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Ginsberg v. Larralde

NEW YORK SUPREME COURT, APPELLATE DIVISION, FIRST DEPARTMENT


February 17, 2009

IN RE CARL GINSBERG, ET AL., PETITIONERS-RESPONDENTS,
v.
ANNIE LARRALDE, ETC., RESPONDENT-APPELLANT,
STANLEY PARNESS, ET AL., RESPONDENTS.

Order and judgment (one paper), Supreme Court, New York County (William P. McCooe, J.), entered December 31, 2007, which, inter alia, appointed a temporary guardian of the property of respondent Annie Larralde, an alleged incapacitated person, and awarded fees to the temporary guardian of the person and his representative in France, unanimously affirmed, without costs. Order, same court and Justice, entered December 31, 2007, which, inter alia, and referred for a hearing the issue of the fair and reasonable value of petitioners' attorneys' fees, unanimously affirmed, without costs.

Published by New York State Law Reporting Bureau pursuant to Judiciary Law § 431.

This opinion is uncorrected and subject to revision before publication in the Official Reports.

Friedman, J.P., Gonzalez, Buckley, Renwick, JJ.

500036/07

While traveling in France, the alleged incapacitated person (AIP) suffered a stroke and was hospitalized, first in Paris and then in Uzes, France. Upon the Uzes hospital's application, the County Court of Uzes appointed a guardian for the AIP, with primary focus on the management of her assets. Contrary to the AIP's contention, the motion court did not err in accepting the French court's findings as her need for a guardian in determining that the appointment of a temporary guardian in New York was necessary (compare Mental Hygiene Law § 81.23[a][1] [temporary guardian may be appointed "upon showing of danger in the reasonably foreseeable future to the health and well being of the alleged incapacitated person, or danger of waste, misappropriation, or loss of the property of the alleged incapacitated person"] with Mental Hygiene Law § 81.02 [(permanent) guardian may be appointed upon determination that person is incapacitated, which determination "shall be based on clear and convincing evidence"]; see Matter of Sulzberger, 159 Misc 2d 236, 238 [1993]). Moreover, the record establishes that the stroke severely compromised the AIP's ability to communicate with others and therefore to manage her property, and the court limited the powers of the temporary guardian to preserving the AIP's estate and paying her obligations.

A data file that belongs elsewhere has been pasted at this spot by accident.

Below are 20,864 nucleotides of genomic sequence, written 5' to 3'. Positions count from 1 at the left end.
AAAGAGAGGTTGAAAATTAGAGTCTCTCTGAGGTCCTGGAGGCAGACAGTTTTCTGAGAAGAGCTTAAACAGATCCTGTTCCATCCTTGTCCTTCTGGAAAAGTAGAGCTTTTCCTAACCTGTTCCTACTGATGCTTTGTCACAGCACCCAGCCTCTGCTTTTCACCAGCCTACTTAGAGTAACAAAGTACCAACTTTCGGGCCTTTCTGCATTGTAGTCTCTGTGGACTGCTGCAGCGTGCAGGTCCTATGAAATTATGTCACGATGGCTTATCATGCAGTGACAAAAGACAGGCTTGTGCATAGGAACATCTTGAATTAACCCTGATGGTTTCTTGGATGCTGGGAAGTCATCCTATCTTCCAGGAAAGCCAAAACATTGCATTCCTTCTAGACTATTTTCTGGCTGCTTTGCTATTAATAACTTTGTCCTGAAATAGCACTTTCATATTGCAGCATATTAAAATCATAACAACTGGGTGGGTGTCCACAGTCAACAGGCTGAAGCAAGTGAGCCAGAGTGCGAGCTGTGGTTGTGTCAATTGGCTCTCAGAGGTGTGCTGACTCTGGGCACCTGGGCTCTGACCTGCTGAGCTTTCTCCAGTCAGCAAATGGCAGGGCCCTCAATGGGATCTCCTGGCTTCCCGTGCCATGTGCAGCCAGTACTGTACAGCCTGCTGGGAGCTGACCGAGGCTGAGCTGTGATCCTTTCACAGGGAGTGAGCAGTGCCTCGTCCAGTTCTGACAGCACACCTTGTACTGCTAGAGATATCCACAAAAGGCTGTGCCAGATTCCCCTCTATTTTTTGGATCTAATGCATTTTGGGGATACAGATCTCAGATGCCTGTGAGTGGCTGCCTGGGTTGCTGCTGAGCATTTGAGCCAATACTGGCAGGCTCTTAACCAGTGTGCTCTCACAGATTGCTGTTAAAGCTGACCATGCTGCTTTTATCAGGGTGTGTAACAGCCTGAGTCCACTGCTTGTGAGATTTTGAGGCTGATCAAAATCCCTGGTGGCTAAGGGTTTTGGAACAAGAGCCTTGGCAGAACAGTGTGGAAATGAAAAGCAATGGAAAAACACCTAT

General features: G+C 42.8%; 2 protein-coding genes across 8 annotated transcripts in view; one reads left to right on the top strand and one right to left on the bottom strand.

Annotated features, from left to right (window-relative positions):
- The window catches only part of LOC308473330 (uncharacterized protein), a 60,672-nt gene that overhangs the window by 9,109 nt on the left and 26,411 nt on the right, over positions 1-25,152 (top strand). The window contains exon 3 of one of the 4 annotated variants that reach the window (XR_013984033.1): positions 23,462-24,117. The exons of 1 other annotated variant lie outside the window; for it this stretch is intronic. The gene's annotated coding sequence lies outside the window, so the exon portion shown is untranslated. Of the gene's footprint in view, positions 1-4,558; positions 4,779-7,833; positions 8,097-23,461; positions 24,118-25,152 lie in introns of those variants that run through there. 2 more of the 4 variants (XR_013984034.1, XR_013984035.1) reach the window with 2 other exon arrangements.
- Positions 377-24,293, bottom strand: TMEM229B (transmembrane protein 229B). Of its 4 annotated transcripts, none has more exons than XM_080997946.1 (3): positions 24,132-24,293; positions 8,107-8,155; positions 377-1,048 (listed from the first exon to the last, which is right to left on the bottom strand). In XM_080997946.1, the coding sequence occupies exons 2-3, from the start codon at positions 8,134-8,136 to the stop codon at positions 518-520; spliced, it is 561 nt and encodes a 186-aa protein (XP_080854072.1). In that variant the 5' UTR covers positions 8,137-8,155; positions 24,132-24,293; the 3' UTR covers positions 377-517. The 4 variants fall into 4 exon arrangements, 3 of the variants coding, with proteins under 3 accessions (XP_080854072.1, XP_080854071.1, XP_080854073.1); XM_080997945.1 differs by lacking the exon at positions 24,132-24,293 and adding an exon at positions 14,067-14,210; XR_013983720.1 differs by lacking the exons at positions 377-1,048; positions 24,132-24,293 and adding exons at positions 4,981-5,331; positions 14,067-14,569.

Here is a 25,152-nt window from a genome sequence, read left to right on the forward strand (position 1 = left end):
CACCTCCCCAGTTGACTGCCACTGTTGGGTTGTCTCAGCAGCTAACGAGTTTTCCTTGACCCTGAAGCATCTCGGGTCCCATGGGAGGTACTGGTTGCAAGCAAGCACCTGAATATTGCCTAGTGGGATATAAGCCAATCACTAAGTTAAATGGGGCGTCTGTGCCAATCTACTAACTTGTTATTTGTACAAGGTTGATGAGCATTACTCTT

The statutorily required showing having been made, the court did not err in appointing the temporary guardian without holding a hearing (Mental Hygiene Law § 81.23[a][1]); see generally Matter of Hoffman, 288 AD2d 892 [2001]; Matter of Astor, 13 Misc 3d 862, 864-865 [2006]). Nor did the court improperly dispense with the appointment of a court evaluator (see Mental Hygiene Law § 81.10[g]). The court-appointed temporary guardian of the AIP's person in turn appointed an individual to represent the AIP's interests in France, and the AIP was represented by counsel of her own choosing at all stages of the proceeding (see Matter of Sulzberger, 159 Misc 2d 236, 240-241 [1993]).

In view of our finding that the temporary guardian of the property was properly appointed in the absence of a hearing, the AIP's remaining contention is without merit.

THIS CONSTITUTES THE DECISION AND ORDER OF THE SUPREME COURT, APPELLATE DIVISION, FIRST DEPARTMENT.

20090217

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